“I don’t know. Is karate even enough?” I said. “I’d have to run. ”
Gwen raised an eyebrow. People crowded near the edge of the stage, looking up at the risers, squinting and doing basic math, trying to find a place to squeeze their party in with the rest of us spectators.
“Let’s say you had something,” she said. “Let’s say you had a bat or a shovel. Let’s say you could definitely do it. ”
I asked where she was headed with this. Judging by the densely packed seating, we didn’t have a ton of time for zombie talk before the curtain’s rising.
“Okay,” she said. “If I attack you first, having not bitten anyone to spread the zombie virus, and you karate me back to death right here, will anyone believe you did it to save the world? Or will they all think you’re a murderer?”
Everyone in the theatre sat, shifting, murmuring, and turning off their phones. The collective noun is audience, crowd. But I was thinking about hordes.
“I’m just saying, the smart thing to do is let the situation get a little out of hand,” said Gwen. “Not too out of hand. Not 28 Days Later out of hand. Just enough that tomorrow’s headlines contain the word ‘infected’ instead of ‘murder. ’”
The lights began to dim. For a moment, a couple hundred bodies sat in utter darkness.
“This is probably a good time to tell you I’m coming down with a fever,” Gwen whispered. “Remember, let it get a little out of hand. ”
“What if you bite me?”
“I don’t care, I’m already dead. ”
We talk about zombies to talk about each other. In pubs, at parties, in theatre audiences waiting for plays to start, we imagine the undead uprising in present tense. In a hypothetical survival scenario, your interests, obsessions, and special skills take on heavy significance. The summer job you had landscaping could make you the chainsaw-wielding splatterpunk who saves her friends in a cloud of gas fumes and blood. Time served on your high school baseball team might elevate you to the José Bautista of blunt-force head removal. Practical firearms experience accrued on a hunting trip with your uncle can cast you as Annie Oakley in St. John’s Revelation.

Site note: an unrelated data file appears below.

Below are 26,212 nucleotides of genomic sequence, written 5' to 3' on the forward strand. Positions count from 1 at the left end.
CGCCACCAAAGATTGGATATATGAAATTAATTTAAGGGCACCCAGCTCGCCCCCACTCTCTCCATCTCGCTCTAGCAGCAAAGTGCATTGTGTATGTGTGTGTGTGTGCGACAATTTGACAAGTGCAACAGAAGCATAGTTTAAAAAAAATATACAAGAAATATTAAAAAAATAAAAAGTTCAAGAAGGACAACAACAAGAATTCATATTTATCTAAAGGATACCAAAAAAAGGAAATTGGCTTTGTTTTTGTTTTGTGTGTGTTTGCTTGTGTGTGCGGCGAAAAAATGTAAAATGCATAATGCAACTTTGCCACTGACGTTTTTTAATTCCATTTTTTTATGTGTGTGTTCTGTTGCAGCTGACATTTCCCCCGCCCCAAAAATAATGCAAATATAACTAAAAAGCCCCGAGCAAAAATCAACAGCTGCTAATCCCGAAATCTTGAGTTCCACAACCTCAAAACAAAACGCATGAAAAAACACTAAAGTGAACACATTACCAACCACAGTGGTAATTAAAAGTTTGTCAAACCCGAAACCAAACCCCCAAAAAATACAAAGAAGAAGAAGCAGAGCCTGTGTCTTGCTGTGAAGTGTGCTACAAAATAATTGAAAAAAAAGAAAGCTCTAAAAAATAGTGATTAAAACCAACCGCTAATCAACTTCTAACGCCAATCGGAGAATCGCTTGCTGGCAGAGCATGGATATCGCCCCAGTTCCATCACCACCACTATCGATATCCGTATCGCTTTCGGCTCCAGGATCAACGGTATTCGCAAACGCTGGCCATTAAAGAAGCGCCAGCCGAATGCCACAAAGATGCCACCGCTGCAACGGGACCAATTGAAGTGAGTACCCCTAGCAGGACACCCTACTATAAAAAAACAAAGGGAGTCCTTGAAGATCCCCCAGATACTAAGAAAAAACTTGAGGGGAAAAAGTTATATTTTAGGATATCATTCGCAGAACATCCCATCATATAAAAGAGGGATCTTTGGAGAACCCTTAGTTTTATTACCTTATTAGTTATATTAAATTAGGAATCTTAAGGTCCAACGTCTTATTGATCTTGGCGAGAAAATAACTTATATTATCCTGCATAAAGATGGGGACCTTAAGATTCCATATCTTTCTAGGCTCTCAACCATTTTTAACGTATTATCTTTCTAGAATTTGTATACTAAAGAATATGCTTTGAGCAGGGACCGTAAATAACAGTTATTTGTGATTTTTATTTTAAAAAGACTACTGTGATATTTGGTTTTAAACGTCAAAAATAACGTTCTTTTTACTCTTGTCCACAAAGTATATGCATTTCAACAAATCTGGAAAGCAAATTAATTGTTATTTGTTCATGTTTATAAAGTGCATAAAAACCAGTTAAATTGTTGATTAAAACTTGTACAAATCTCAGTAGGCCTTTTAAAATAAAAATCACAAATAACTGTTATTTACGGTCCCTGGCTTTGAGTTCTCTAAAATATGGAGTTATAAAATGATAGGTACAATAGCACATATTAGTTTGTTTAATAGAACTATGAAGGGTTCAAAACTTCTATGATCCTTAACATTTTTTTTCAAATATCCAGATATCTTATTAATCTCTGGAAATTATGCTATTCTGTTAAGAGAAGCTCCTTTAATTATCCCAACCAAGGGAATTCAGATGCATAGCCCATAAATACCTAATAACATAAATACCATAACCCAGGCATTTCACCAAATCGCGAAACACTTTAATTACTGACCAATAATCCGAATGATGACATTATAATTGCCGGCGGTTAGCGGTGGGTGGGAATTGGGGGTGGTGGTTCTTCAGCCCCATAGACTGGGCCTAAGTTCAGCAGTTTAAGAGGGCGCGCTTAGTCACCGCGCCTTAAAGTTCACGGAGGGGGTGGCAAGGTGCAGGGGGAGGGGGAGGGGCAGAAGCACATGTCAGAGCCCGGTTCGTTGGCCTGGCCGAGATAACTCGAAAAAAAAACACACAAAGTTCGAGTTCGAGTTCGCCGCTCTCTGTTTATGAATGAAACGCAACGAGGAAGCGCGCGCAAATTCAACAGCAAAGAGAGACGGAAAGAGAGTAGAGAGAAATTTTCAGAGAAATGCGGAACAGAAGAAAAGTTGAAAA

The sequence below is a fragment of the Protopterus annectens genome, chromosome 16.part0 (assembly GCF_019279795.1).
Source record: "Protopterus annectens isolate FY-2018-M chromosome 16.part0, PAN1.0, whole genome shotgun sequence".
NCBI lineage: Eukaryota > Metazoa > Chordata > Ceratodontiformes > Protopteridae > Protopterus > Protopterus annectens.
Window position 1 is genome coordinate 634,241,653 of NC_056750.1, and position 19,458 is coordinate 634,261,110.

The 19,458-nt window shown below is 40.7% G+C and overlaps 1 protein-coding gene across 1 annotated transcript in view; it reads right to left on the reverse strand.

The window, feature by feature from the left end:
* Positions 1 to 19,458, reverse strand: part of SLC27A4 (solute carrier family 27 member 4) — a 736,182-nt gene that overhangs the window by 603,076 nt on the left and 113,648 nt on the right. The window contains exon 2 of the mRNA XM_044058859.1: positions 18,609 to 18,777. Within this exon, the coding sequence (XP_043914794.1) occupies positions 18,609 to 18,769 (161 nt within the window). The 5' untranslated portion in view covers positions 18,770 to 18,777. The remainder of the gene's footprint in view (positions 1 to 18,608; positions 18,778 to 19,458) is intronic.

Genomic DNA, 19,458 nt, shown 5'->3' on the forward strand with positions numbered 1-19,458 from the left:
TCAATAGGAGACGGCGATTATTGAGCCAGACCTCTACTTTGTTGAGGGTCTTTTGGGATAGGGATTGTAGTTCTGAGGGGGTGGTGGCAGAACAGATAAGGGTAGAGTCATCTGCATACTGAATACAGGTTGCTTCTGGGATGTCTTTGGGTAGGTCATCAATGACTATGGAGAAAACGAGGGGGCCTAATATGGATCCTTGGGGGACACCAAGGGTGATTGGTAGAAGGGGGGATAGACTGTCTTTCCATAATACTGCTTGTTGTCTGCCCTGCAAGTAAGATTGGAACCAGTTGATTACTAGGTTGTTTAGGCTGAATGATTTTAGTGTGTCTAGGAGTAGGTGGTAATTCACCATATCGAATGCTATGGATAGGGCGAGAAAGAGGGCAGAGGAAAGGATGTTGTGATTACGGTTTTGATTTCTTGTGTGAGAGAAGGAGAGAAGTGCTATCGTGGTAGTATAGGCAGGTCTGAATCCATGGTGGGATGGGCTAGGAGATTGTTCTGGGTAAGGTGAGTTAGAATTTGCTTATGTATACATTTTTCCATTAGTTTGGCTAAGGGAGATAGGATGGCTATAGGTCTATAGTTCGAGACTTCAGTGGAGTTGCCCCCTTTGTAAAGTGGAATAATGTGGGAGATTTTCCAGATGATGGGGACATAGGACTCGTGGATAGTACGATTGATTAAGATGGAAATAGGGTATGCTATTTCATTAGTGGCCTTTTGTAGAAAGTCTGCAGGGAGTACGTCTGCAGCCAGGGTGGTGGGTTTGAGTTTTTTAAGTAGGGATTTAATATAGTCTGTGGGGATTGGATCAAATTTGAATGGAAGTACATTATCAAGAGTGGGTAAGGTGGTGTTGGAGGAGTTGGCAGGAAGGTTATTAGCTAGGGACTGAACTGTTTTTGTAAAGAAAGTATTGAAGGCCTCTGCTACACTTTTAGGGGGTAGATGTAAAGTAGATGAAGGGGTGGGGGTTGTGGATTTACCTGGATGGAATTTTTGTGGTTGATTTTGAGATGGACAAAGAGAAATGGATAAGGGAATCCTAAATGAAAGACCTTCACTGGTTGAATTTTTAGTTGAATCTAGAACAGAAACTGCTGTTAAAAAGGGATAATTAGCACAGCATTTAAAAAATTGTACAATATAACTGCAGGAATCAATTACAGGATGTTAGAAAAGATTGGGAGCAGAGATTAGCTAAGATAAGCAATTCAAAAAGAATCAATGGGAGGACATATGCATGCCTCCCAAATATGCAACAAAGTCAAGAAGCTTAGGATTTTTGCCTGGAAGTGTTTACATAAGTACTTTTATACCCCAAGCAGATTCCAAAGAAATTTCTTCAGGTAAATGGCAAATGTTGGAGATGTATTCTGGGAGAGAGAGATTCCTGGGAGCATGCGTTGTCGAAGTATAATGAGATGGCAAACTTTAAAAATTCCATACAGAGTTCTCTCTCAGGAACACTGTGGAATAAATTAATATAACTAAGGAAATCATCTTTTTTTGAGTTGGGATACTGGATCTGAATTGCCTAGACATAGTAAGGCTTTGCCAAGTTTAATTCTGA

As an old millennial, of the cohort who started surfing the web around age nine, I learned to write personality profiles for my digital self before learning the cardinal directions in school. Chat rooms, pop culture forums, and instant messenger programs like ICQ required me to socialize without a body. Like other people my age, I built digital avatars out of song lyrics and self-portraits. Screen name, age, country, favourite movie, favourite song, inspirational quote, uploaded image—disclosure of this data is an essential first step in communication for people who came of age during the rise of Internet society, who spend most of our social lives in collectively imagined non-corporeal spaces. That’s why zombies are such an appealing conversation topic. A zombie apocalypse discussion is profile building for the meatspace. Agreeing to a set scenario with high stakes and an internal logic established by film, TV, video games, and past conversations, we define ourselves in opposition to the undead. We laugh, we drink, and together we agree that in a world consumed by viral walking death, the people we know and love will survive by virtue of our describable utility.